If the idea of volunteering in historical reenactments is appealing to you, the first thing you should do is attend some of these events as a spectator. Check your local newspaper or search the Internet to find a reenactment near you. Reenactments are family events, so feel free to bring the kids, too. They'll have fun watching the excitement, and you'll get to teach them about history. In many war reenactments, there aren't roles for women on the battlefield, but some events have side attractions geared toward women, such as tea parties, craft activities and quilt shows.
As a spectator, you have a great opportunity to get a preview of what volunteering is like. In particular, take notice of the grisly conditions a reenactor has to deal with -- especially in battle reenactments. If the unit is dedicated to historical accuracy, the accommodations will be meager. For reenactments that span several days, this can be grueling. In addition to having to wear hot, uncomfortable clothing, participants can forget about sleeping in comfortable beds, eating decent food and taking hot showers. What's more, you could get hurt. John Miller, a veteran reenactor who specializes in the Civil War, warns prospective volunteers that the hobby can get dangerous [source: Miller]. The weapons that reenactors carry are real -- and loaded. It might be a good idea to spring for the unit's annual fee for insurance coverage in case of an injury.
Of course, you might decide that Civil War reenactments aren't your cup of tea, and you'd prefer to dabble in the Colonial era. Keep attending reenactments until you find a period that suits your specific interests and talents. Once you do, it's time to create your own historical persona. You'll also have to brush up on the language and customs specific to the era. And many battle reenactment societies require that you acquaint yourself thoroughly with the manual of arms. This manual includes such things as company tactics and firing details [source: Miller].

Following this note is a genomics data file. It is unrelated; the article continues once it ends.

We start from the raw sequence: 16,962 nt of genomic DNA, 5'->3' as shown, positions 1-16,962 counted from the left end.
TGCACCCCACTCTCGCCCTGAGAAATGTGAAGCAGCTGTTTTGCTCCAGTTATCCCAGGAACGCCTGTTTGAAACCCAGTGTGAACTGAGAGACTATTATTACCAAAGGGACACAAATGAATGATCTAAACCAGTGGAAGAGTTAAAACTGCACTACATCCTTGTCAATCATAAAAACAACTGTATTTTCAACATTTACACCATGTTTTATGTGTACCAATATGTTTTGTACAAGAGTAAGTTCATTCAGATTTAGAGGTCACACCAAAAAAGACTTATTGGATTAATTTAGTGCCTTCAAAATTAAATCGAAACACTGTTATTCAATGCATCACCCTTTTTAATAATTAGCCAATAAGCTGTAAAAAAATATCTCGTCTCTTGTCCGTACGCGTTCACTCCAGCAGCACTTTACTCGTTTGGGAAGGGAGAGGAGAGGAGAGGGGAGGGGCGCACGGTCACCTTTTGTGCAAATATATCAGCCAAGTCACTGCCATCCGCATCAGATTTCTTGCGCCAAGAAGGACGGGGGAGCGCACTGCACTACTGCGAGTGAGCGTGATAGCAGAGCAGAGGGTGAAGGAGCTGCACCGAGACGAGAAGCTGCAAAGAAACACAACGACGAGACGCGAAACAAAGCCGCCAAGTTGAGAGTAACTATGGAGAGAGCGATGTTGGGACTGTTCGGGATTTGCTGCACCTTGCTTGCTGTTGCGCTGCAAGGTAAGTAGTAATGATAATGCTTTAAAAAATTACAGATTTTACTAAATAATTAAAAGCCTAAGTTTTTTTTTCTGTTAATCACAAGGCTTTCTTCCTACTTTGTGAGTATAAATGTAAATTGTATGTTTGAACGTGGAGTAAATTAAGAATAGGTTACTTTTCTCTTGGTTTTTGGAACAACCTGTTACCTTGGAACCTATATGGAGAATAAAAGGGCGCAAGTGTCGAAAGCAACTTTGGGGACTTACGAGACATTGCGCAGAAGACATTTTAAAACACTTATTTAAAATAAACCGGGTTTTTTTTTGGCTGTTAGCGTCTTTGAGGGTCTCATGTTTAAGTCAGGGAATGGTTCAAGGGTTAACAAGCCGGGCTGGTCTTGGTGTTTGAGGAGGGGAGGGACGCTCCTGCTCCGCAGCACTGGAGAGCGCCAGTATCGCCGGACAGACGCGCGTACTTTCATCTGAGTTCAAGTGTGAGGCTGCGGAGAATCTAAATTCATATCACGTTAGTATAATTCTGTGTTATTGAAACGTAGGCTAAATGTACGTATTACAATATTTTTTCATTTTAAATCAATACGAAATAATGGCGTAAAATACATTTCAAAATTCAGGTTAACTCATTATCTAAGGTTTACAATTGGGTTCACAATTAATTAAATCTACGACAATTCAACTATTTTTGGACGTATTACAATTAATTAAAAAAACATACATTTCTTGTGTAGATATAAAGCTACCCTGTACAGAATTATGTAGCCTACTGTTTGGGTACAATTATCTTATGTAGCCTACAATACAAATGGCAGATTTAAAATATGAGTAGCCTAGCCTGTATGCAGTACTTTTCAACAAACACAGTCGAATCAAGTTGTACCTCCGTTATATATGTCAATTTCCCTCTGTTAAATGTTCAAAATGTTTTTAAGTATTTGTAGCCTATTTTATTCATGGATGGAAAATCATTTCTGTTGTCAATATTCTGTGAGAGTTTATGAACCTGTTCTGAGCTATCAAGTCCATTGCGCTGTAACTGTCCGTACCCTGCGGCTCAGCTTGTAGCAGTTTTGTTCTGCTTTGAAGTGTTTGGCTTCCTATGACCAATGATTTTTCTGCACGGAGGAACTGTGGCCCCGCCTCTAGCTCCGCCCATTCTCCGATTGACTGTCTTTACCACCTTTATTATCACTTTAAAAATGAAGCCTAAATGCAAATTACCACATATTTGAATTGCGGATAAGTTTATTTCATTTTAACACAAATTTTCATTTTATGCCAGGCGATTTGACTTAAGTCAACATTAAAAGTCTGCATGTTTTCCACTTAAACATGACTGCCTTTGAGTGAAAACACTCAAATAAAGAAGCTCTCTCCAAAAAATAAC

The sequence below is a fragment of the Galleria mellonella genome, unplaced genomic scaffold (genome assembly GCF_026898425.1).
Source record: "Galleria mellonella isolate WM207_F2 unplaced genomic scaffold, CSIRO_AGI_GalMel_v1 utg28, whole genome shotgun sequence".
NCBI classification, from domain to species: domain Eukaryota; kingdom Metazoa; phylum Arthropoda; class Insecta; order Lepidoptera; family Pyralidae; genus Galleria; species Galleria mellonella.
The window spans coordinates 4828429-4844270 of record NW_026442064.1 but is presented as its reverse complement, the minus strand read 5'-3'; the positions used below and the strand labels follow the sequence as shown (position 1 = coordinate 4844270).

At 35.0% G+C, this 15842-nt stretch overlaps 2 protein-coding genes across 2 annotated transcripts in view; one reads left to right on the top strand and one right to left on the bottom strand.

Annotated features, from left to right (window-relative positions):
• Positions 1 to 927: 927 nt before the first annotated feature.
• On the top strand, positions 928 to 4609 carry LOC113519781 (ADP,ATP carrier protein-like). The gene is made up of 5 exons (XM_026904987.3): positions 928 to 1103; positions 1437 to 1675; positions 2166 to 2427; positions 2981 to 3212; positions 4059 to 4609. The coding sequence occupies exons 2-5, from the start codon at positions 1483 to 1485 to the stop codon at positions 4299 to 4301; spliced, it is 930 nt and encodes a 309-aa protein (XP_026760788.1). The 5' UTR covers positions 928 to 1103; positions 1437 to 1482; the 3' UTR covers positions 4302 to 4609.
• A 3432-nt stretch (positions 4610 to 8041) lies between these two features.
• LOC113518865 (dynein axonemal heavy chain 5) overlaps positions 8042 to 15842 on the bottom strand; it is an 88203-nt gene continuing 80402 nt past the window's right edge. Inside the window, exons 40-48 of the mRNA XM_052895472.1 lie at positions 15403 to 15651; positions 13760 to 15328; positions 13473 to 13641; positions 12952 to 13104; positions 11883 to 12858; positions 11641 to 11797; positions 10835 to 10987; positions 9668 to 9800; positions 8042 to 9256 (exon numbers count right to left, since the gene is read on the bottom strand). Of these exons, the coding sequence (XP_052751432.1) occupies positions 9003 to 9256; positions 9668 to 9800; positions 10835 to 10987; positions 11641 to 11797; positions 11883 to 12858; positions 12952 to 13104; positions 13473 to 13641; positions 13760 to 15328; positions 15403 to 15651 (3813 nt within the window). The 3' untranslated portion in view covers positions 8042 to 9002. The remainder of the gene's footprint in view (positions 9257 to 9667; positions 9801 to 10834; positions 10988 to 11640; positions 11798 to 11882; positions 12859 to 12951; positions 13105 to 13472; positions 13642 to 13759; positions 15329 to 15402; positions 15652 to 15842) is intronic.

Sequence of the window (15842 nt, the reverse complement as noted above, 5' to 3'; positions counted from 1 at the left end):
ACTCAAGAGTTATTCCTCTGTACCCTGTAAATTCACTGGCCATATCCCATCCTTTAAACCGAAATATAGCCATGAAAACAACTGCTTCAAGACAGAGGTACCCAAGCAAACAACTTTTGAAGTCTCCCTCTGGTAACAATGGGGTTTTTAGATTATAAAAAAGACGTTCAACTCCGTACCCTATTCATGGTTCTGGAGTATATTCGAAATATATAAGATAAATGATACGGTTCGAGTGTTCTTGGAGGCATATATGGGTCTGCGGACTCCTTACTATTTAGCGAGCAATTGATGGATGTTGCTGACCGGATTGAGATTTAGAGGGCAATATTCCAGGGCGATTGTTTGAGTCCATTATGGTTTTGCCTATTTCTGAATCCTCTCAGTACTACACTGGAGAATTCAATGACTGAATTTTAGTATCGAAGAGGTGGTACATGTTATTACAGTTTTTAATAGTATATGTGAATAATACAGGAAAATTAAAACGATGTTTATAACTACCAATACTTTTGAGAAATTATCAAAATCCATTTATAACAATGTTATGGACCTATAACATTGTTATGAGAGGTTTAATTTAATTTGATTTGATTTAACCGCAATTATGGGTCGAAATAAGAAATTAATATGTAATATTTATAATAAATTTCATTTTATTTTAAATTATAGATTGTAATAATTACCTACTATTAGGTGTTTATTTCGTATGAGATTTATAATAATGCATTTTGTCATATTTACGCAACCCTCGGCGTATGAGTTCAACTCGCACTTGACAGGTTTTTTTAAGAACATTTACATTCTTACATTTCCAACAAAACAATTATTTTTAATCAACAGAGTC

Historical reenactors are known for being sticklers for accuracy. This is especially important when it comes to clothing and weaponry, as we'll see on the next page.
Historical Reenactment Costumes and Equipment
To volunteer in historical reenactments, you'll be dedicating your time, sacrificing your modern comforts and paying a pretty penny. Period clothing and accessories can be very expensive -- depending on the period and figure you're portraying. A colonial shopkeeper will have a pretty simple costume compared to a Civil War general's uniform. Figure the cost of your accessories into your budget, too. For instance, Revolutionary War-era equipment is generally more expensive than Civil War weapons.